The final stimuli for the study consisted of nine erotic images that approximated one another on levels of attractiveness and eroticism, each with a semantically inconsistent object digitally inserted into it. The inconsistent objects inserted into each of the scenes were all rated as the object with the least likelihood of appearing in each of the scenes (e.g., a squirrel in a bedroom). As previously stated, these objects violated only semantic inconsistency in that they did not logically belong in that scene; there were no other types of violations (e.g., floating objects, inconsistent foreground and background). All inconsistent objects were placed a similar distance away from the models in the images so as to standardize the images as much as possible.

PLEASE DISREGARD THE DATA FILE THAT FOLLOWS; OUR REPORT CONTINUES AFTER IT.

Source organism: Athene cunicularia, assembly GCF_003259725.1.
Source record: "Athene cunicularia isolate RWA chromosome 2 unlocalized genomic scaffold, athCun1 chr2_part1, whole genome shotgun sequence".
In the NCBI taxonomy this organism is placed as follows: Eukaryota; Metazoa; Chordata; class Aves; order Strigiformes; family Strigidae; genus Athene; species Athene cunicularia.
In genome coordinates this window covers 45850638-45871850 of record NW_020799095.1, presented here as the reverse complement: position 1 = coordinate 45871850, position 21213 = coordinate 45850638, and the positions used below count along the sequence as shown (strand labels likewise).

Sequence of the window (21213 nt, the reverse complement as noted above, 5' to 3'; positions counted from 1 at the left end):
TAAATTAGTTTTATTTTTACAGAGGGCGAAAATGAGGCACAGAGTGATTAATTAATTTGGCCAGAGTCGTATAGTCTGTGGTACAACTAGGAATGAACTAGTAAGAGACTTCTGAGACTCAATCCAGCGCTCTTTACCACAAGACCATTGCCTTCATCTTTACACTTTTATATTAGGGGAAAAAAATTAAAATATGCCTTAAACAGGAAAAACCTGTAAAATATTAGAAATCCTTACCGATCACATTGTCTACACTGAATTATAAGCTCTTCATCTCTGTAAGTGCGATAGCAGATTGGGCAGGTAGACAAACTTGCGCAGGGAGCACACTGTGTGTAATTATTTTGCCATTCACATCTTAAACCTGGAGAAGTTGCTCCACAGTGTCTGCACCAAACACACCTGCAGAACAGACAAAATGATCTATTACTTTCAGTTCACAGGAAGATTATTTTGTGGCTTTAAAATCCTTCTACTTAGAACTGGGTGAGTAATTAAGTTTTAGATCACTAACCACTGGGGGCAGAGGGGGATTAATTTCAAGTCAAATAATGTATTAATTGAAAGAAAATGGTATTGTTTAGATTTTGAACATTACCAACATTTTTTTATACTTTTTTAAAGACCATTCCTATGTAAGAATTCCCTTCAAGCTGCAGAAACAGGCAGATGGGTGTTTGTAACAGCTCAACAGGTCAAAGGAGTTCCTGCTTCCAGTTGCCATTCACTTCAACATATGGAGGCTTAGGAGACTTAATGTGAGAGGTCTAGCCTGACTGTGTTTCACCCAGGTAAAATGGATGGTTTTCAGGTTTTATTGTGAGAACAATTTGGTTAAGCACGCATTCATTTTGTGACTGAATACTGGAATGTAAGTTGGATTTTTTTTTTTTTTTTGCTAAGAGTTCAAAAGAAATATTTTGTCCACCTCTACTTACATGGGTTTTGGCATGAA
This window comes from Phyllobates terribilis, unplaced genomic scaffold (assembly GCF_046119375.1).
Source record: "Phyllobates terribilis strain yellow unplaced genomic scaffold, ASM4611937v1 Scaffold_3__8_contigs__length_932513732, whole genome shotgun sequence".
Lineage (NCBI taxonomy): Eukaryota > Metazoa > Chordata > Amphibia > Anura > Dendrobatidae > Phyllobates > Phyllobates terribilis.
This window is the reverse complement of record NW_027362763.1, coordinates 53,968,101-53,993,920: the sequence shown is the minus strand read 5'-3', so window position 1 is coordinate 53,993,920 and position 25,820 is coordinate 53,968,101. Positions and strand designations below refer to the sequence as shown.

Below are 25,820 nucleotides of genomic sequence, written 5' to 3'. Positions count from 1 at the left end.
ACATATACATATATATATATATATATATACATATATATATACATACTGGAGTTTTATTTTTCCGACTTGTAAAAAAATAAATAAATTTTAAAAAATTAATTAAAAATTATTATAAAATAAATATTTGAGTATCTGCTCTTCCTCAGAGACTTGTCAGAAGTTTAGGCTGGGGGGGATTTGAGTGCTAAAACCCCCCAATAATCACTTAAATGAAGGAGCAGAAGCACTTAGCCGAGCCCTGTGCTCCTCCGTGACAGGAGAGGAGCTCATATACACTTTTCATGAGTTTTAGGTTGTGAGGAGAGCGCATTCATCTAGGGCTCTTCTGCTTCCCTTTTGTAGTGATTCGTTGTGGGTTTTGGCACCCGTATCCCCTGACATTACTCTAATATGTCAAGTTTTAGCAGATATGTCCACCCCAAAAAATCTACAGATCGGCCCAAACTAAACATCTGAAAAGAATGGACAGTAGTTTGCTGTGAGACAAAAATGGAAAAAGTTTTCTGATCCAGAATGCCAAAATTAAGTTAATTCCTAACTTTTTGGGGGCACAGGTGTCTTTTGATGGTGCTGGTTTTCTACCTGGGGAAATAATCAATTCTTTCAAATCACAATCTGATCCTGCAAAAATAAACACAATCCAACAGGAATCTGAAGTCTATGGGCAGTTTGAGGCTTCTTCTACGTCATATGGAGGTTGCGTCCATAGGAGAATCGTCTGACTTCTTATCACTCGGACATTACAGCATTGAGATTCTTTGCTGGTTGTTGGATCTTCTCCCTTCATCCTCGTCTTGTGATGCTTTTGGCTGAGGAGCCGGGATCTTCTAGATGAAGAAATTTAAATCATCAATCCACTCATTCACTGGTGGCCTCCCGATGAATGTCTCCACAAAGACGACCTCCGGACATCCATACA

As a manipulation check, the women in the final sample also rated the images and inconsistent objects on the aforementioned dimensions. A multivariate analysis of variance revealed that there were no overall differences in ratings between the women in the final sample and the 40 women who had initially rated the images, F(9, 84) = 1.16, p = .332. There were also no differences found in erotic or inconsistent object stimulus ratings in the final sample as a function of ethnic identity (i.e., European American or non-European American), F(9, 42) = 1.35, p = .244; or the reporting of a religious affiliation, F(9, 42) = 1.09, p = .392.